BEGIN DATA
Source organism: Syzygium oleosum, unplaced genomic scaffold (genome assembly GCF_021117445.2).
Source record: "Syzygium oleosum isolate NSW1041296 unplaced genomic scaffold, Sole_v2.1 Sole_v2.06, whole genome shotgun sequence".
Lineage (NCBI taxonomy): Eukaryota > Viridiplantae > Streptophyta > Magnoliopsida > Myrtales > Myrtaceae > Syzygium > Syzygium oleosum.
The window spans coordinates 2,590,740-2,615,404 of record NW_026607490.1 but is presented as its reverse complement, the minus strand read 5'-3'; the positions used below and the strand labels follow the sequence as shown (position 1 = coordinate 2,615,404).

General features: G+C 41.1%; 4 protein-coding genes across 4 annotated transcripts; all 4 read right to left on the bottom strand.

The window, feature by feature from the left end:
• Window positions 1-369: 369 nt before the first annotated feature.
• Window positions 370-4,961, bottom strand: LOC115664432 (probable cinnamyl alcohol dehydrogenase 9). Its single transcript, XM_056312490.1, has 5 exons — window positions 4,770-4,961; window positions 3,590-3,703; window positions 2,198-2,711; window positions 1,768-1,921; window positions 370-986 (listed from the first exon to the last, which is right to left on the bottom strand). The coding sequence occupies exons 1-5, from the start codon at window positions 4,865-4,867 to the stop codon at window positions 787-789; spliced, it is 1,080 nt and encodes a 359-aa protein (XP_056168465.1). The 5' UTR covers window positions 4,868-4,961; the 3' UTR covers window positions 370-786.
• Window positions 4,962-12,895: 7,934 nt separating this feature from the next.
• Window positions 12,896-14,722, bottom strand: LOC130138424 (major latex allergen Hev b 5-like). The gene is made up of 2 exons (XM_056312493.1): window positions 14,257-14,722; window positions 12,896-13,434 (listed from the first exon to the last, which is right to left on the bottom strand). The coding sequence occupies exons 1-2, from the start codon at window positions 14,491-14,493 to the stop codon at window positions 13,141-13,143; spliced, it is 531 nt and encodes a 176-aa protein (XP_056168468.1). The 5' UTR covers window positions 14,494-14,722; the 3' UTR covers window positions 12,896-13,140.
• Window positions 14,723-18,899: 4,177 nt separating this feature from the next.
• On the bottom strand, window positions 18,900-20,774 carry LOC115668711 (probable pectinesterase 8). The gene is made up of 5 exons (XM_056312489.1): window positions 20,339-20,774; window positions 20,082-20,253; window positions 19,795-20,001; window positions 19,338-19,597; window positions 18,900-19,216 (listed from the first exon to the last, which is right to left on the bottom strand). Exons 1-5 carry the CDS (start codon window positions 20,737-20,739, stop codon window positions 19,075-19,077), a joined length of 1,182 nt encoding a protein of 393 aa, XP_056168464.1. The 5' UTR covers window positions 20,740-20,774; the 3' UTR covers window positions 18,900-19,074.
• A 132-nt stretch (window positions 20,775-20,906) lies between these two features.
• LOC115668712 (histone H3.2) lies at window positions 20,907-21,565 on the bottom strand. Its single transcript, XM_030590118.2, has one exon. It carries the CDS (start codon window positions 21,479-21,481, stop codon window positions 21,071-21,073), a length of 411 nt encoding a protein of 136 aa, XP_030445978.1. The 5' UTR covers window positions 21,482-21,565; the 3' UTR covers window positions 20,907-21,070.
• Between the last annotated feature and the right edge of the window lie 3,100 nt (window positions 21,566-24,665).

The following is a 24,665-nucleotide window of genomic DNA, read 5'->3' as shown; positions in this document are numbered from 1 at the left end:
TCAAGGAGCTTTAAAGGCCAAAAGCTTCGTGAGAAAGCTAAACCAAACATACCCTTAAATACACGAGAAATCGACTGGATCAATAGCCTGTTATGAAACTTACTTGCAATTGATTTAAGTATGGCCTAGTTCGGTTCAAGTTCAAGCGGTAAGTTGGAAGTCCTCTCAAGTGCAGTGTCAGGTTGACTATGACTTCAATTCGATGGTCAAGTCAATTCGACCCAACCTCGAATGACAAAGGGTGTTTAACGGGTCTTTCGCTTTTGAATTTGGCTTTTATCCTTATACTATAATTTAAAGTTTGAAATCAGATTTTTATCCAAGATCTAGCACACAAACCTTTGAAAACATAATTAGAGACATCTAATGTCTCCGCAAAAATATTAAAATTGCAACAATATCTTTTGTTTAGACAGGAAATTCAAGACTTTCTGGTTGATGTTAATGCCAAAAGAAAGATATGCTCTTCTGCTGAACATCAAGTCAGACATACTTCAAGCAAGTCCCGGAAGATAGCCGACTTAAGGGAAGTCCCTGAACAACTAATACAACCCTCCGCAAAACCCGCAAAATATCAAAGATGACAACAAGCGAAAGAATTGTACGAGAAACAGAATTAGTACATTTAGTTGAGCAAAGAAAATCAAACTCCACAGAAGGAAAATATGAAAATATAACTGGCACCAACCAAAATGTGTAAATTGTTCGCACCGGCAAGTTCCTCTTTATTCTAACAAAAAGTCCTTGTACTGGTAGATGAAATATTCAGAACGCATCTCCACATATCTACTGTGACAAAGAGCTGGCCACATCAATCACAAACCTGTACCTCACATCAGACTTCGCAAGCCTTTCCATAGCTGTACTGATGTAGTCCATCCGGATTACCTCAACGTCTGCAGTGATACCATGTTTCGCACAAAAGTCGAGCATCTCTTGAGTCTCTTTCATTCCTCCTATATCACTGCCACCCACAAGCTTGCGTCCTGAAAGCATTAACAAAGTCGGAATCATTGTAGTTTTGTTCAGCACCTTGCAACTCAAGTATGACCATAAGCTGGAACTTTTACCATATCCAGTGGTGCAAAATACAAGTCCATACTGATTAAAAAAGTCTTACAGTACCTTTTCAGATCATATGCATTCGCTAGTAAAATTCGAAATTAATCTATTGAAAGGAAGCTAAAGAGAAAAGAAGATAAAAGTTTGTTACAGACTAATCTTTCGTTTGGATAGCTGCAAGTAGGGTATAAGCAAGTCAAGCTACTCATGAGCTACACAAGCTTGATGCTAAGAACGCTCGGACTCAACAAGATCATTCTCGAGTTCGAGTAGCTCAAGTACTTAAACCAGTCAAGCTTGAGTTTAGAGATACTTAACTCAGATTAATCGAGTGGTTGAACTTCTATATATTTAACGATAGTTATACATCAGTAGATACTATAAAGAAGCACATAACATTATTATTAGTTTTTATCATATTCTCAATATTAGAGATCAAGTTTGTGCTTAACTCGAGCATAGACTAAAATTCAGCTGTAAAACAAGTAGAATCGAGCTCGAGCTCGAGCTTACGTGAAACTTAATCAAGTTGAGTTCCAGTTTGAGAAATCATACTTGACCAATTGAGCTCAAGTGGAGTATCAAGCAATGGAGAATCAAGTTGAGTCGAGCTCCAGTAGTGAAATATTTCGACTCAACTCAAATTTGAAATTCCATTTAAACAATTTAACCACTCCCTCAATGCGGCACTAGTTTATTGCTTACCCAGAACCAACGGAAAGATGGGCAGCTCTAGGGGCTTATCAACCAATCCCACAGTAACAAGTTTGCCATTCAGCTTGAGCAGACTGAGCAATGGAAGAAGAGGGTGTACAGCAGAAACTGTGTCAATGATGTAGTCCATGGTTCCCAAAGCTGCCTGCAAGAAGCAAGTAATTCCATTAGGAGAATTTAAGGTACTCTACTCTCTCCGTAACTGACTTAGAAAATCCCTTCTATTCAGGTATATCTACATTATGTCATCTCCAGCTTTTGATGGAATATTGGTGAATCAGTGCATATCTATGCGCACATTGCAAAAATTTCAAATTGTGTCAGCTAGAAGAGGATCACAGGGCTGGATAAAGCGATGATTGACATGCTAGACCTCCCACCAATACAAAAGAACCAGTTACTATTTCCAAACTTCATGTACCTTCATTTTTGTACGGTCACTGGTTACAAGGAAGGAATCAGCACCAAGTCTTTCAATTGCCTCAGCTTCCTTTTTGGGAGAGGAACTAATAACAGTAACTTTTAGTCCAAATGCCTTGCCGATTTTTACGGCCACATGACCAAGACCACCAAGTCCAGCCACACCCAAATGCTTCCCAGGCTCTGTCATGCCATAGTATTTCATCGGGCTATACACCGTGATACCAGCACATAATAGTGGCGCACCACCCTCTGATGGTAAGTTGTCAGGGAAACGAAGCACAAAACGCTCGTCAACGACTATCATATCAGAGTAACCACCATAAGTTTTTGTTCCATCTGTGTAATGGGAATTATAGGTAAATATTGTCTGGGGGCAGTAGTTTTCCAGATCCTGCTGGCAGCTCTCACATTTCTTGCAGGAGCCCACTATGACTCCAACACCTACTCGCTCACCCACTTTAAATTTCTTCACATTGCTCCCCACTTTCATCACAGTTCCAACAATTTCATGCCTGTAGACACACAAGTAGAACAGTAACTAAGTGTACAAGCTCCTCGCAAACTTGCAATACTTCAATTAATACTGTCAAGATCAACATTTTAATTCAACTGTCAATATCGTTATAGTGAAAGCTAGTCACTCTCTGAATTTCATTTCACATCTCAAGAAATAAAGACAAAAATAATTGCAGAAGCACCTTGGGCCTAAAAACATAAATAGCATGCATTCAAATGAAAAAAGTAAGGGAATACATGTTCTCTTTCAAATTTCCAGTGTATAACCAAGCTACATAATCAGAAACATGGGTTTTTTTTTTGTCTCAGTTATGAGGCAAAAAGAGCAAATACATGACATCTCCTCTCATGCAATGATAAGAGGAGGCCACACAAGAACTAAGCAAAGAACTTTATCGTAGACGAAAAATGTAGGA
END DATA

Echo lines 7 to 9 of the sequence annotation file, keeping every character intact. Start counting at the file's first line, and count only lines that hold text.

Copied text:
• Window positions 1-369: 369 nt before the first annotated feature.
• Window positions 370-4,961, bottom strand: LOC115664432 (probable cinnamyl alcohol dehydrogenase 9). Its single transcript, XM_056312490.1, has 5 exons — window positions 4,770-4,961; window positions 3,590-3,703; window positions 2,198-2,711; window positions 1,768-1,921; window positions 370-986 (listed from the first exon to the last, which is right to left on the bottom strand). The coding sequence occupies exons 1-5, from the start codon at window positions 4,865-4,867 to the stop codon at window positions 787-789; spliced, it is 1,080 nt and encodes a 359-aa protein (XP_056168465.1). The 5' UTR covers window positions 4,868-4,961; the 3' UTR covers window positions 370-786.
• Window positions 4,962-12,895: 7,934 nt separating this feature from the next.